Based in a smelly old Croydon trading estate, Superdrug may not be every super cool design consultancy’s idea of client paradise (it’s next to a sewage works). Then again, judging by the quality of its five-group roster, which comprises Turner Duckworth, Brandhouse WTS, Pearlfisher, Williams Murray Hamm and Creative Leap, it is doing plenty of things right.
Until about five years ago, when the health and cosmetics retailer took the bold decision to badge more than 2000 lines of own-brand products using external consultancies, Neil Pedliham was a packaging designer for Superdrug. The slow and softly-spoken design team manager joined the company’s modest design arm under Martin Richards, subsequently to replace him at the end of last year.
His early life was a bit of a jumble. Pedliham was born on a military base in Aden, Yemen, and then moved ‘home’ to Salisbury, where he went to grammar school. But he didn’t get any A-levels, preferring the brush to the pen – something he discovered late in the day, and probably just in time.
‘I didn’t actually do any A-levels. I was a bit of a waste of space academically. Talk about a misspent youth,’ he says humbly. Fortunately, he was rescued by his headmaster who packed him off to Salisbury College of Art and Design, now called Salisbury College, to study graphic design. He graduated in 1979, having extended his diploma course to a postgraduate degree in association with the Chartered Society of Designers.
After college and a stint as a typographer, then a spell on the consultancy circuit including his ‘lucky break’ at John Herbert Partnership, he joined his present employer. ‘I have worked for a couple of groups that were just awful places to work with, though I won’t name names – I’m aware of the law of libel,’ he jokes.
Pedliham is very thoughtful and modest. ‘I’m not into hero worship or anything,’ he says quietly. ‘I thought Neville Brody was a great revolutionist, but unfortunately he spawned a thousand lookalikes. I prefer to hark back to the really old guys who worked with different mediums and put them all together. For example, Henri de Toulouse-Lautrec. He was known as a painter but he was actually one of the first graphic designers. All his type was hand-crafted. But, unlike nowadays, his creations were something belonging only to one person.’
He speaks very highly of old mentors, who more often than not are of the human school rather than the ‘big ego, small talent’ school as well.
‘I never regarded myself as supremely talented,’ he says, though he still recalls designing the signage for London’s Liverpool Street station, with great affection, while at JHP.
‘John [Herbert] is one of those people who I have a great deal of respect for. He’s one of the quality people. A totally unpretentious man,’ Pedliham says with obvious sincerity.
‘More than anything he taught me that if you are honest about your abilities and your work, and you present in an unpretentious way, people will be more turned on by it, because you’re not afraid to show frailty – which he did. [Herbert] was utterly convincing because there was always a sense that he cared for his work and he wasn’t showing anything he wasn’t proud of. It’s about honesty.’
For his interview for the Superdrug job, Pedliham did something he says he would be ‘appalled by’ if someone had done it to him – he didn’t do any preparation. However, he and Richards immediately hit it off, though he describes the early days as haphazard. At that time, most of the design work being done was in response to the packaging of top brands or following the lead of the competition (chiefly Boots the Chemists).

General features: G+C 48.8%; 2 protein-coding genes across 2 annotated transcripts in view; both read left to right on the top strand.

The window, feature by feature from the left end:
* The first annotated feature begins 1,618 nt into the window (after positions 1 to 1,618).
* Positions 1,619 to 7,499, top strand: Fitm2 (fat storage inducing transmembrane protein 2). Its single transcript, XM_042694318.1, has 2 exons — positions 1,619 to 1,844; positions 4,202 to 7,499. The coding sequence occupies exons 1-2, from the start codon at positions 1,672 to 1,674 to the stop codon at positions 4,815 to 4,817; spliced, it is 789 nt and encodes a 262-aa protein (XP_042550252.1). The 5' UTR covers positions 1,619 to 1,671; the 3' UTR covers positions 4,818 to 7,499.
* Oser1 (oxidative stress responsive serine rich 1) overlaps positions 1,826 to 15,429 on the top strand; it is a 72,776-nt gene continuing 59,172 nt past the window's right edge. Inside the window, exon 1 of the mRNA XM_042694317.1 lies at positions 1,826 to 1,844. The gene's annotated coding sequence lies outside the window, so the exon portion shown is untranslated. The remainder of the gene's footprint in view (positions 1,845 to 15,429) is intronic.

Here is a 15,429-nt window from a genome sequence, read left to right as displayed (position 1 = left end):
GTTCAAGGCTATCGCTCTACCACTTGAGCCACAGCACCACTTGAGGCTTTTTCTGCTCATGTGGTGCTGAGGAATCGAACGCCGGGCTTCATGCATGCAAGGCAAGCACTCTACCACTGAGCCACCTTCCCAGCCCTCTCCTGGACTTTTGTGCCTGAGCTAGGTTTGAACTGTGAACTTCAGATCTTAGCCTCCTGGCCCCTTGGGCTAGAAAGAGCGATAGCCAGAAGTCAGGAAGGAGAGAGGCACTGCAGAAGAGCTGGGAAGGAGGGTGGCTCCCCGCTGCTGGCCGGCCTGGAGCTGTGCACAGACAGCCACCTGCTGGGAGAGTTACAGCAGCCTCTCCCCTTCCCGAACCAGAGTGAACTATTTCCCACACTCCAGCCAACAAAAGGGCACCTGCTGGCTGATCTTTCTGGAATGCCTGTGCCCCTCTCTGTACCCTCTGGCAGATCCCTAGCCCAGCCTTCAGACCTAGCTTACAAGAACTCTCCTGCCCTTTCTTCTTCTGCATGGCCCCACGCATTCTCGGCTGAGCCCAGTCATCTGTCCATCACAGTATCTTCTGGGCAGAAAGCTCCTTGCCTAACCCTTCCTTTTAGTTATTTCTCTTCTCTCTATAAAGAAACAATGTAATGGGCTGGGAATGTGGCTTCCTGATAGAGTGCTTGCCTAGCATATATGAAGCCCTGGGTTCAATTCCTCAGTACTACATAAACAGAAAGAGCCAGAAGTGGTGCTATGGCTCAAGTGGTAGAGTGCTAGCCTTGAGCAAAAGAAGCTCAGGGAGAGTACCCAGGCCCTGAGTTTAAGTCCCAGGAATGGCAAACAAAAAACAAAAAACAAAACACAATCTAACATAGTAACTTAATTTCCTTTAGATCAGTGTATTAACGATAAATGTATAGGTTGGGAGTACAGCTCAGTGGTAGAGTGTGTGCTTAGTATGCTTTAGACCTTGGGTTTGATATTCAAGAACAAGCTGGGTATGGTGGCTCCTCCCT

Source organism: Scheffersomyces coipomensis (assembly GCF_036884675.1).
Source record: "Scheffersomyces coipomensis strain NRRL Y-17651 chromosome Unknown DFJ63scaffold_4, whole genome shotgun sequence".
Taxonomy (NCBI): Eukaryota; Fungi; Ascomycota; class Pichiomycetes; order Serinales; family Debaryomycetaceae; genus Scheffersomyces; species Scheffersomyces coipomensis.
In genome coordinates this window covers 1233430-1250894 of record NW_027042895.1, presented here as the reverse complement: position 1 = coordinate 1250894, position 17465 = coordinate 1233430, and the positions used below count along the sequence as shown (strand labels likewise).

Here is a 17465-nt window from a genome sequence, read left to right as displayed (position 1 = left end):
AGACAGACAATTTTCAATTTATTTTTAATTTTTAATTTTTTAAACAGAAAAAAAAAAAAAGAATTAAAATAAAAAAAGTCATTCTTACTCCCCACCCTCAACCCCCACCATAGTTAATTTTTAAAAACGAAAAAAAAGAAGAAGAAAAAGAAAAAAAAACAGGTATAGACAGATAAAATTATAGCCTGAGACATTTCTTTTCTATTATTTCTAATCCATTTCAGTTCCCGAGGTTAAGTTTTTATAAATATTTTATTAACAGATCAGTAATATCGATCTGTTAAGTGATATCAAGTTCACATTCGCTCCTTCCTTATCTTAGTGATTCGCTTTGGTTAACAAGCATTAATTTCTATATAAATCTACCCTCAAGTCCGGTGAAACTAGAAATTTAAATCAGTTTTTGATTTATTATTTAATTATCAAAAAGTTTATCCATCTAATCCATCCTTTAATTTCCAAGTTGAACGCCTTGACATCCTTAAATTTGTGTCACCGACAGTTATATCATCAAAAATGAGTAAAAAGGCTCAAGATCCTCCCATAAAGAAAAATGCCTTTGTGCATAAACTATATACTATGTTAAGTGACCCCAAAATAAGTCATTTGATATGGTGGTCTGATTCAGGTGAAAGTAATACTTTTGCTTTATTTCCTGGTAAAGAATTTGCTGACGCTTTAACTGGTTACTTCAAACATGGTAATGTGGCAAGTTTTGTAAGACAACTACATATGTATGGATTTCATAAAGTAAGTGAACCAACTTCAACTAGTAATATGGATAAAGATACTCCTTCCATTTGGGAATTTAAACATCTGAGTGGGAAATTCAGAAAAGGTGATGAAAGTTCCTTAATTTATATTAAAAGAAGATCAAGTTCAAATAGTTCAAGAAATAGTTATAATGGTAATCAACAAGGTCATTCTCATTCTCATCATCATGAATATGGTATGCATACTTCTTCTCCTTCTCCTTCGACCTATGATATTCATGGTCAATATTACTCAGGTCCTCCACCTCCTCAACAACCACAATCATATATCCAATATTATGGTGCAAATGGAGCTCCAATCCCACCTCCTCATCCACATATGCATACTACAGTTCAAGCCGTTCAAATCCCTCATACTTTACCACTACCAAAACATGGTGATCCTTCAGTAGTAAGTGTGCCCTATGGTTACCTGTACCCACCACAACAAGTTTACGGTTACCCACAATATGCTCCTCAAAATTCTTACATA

But things changed. The first ‘mini watershed’ was the arrival of Superdrug’s first marketing director, Kevin McCarten, who helped the design team ‘take the first small step that led to the rebranding of Superdrug’. The finer details are not for public consumption, in fact Pedliham is cautious in this respect, especially about divulging sensitive company information.
What is clear is that at the departmental level, Richards’ clout and Pedliham’s more ‘maverick’ drive helped bring around a culture shift that put the brand at the centre of the business.
‘Before we knew it we were in the thick of it. A brave new world. We had absolutely everything to gain and nothing to lose. And we were halfway through this process when we realised that we were effectively writing ourselves out of a job,’ he recalls.
But the upshot has been an in-house shift to design processes rather than creative output, centred upon the roster. Pedliham maintains the rather radical tradition set by his predecessor of massing the troops once a quarter to critique each other’s work. Demeaning though it might appear to the consultancies, at least the left hand knows what the right one is doing, says Pedliham. It is a luxury many clients do not enjoy.
There is much more to Pedliham than meets the eye. ‘I’m actually quite turned on by people who make me feel uncomfortable – if that doesn’t make me sound weird or perverse,’ he says. It’s not weird, of course.
‘I always feel if you are in charge of people, whether it be an external roster or external people, you should on a regular basis feel slightly uncomfortable about rising talent. There are a lot of people in the business who see talent and then squash it because its threatening,’ Pedliham says with quiet verve. ‘This all sounds a bit worthy I know, but you should embrace it,’ he adds with a last hint of reserve.
Neil Pedliham’s CV
Born: Aden, Yemen
Education: Bishop Wordsworth’s Grammar School for Boys, graduated in graphic design from Salisbury College of Art and Design in 1979
Career: graphic designer in various consultancies; joined Superdrug as a packaging designer, and is now the design team manager